The defeat of Donald Trump in the United States Presidential elections has also strengthened the narrative against authoritarian populists, a category that Modi is seen to be a part of, along with others, like Brazil's Jair Bolsanaro and Hungary's Viktor Orban.
It's not just the international press, even the domestic media has begun turning the heat on the government regarding the pandemic. Take for instance the Dainik Bhaskar Group, which was once accused of being soft on the BJP. Hindi daily Dainik Bhaskar and the group's Gujarati daily, Divya Bhaskar, have been carrying some of the most scathing stories against the BJP's handling of the pandemic. A story in Divya Bhaskar indicated a massive underreporting of COVID deaths in Gujarat, possibly to the tune of tens of thousands.
For Indian media houses, particularly regional media, it’s not competition with foreign media that creates the pressure. The pressure to do stories, laying bare the truth about the COVID situation also stems from their readers/viewers.
"When the situation is so bad and our readers are getting affected, we cannot afford to downplay the reality," a senior editor with a Hindi daily told this reporter.
This may be leading to at least some loss of political capital for the BJP. Prime Minister Narendra Modi has hit his lowest approval rating since the beginning of the COVID crisis.
However, Modi still has healthy popularity despite the fall. But BJP's chief ministers are suffering more.
"The PM will survive this crisis politically because he has presented himself as distant from it. But CMs are likely to suffer more," a BJP leader said.
Four Shades of Confused Messaging
One reason contributing to the government's problems is the confused messaging from its own side as well as from its larger ecosystem. This can be seen from the following narratives that were pushed:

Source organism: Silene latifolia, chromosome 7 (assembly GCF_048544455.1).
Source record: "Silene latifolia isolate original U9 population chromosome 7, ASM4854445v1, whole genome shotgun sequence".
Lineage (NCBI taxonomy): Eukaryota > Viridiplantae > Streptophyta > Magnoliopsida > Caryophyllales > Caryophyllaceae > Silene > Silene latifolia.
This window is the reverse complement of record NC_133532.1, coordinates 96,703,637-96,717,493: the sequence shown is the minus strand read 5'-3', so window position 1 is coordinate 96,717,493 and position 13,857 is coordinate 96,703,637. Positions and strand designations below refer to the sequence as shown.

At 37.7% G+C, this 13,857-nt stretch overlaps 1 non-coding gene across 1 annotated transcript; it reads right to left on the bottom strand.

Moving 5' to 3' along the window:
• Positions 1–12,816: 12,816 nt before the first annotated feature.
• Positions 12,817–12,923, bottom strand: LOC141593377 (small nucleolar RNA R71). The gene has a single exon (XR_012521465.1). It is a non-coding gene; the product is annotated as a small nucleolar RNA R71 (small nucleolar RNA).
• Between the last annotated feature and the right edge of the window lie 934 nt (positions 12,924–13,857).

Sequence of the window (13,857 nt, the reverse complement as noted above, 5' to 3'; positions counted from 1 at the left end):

1. ‘India Has Defeated COVID’
A few months ago, the government's main narrative was one of triumphalism, much in line with PM Modi's speech in Davos, in which he claimed that India had defeated COVID.
This led to a belief that India is going to escape the second wave.
When the wave hit in early April, the first response of the government was denial. The BJP's main focus seemed to have been on the West Bengal elections, in which it fancied its chances.
2. Look for Scapegoats
Once the numbers kept rising and the corpses piled up, the BJP seemed to have started looking for scapegoats. Its social media head tried to blame protesting farmers for the spike in COVID cases, while many other talking heads blamed state governments.
The Uttar Pradesh government even went to the extent of booking people complaining of a shortage of oxygen. According to reports, this is still happening in the BJP-ruled state.
3. ‘Everyone Is to Blame’
But when the situation worsened and the criticism also intensified, the establishment tried a softer approach – admitting to some failures while asserting that it was trying its best.
RSS Sarsanghchalak Mohan Bhagwat said that there were mistakes on the part of the government, but also added that doctors, hospitals and others were also to blame.
"Everyone is to blame" became the new narrative, to shield the government from at least part of the failure to control the crisis.
This approach might have appeared less distant compared to the previous ones, but it didn't entirely solve the government's problems.
4. ‘Conspiracy Against Modi’
Then came the Congress toolkit allegation – that the Congress, along with its cronies in the media, was trying to create a narrative against PM Modi.
This is a tried-and-tested formula and was used against the Opposition following the surgical strikes in 2016. "Why is the Opposition asking for proof?" was the refrain.
However, this may work on a matter of national security, in which nationalist emotions run high. But at a time when tens of thousands have died, if not lakhs, and the corpses are there for everyone to see, blaming the Opposition or alleging a conspiracy may not quite work.